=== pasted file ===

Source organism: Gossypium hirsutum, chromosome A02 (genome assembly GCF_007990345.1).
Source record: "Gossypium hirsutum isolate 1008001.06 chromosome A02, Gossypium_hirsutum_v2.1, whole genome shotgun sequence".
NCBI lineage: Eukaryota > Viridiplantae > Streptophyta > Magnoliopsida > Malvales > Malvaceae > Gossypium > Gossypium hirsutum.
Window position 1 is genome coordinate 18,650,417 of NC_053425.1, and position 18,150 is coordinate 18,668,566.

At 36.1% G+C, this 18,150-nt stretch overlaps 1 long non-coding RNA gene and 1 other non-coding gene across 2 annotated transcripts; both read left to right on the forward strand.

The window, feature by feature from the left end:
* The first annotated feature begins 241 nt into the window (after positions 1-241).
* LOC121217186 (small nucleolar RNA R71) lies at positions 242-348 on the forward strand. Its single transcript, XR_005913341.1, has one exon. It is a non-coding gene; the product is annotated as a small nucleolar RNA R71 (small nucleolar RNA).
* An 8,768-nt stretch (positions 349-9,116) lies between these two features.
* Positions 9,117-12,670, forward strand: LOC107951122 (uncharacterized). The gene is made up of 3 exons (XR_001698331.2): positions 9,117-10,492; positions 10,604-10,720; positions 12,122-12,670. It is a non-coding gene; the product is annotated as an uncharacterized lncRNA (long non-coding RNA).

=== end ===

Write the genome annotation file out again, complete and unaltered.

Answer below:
Source organism: Gossypium hirsutum, chromosome A02 (genome assembly GCF_007990345.1).
Source record: "Gossypium hirsutum isolate 1008001.06 chromosome A02, Gossypium_hirsutum_v2.1, whole genome shotgun sequence".
NCBI lineage: Eukaryota > Viridiplantae > Streptophyta > Magnoliopsida > Malvales > Malvaceae > Gossypium > Gossypium hirsutum.
Window position 1 is genome coordinate 18,650,417 of NC_053425.1, and position 18,150 is coordinate 18,668,566.

At 36.1% G+C, this 18,150-nt stretch overlaps 1 long non-coding RNA gene and 1 other non-coding gene across 2 annotated transcripts; both read left to right on the forward strand.

The window, feature by feature from the left end:
* The first annotated feature begins 241 nt into the window (after positions 1-241).
* LOC121217186 (small nucleolar RNA R71) lies at positions 242-348 on the forward strand. Its single transcript, XR_005913341.1, has one exon. It is a non-coding gene; the product is annotated as a small nucleolar RNA R71 (small nucleolar RNA).
* An 8,768-nt stretch (positions 349-9,116) lies between these two features.
* Positions 9,117-12,670, forward strand: LOC107951122 (uncharacterized). The gene is made up of 3 exons (XR_001698331.2): positions 9,117-10,492; positions 10,604-10,720; positions 12,122-12,670. It is a non-coding gene; the product is annotated as an uncharacterized lncRNA (long non-coding RNA).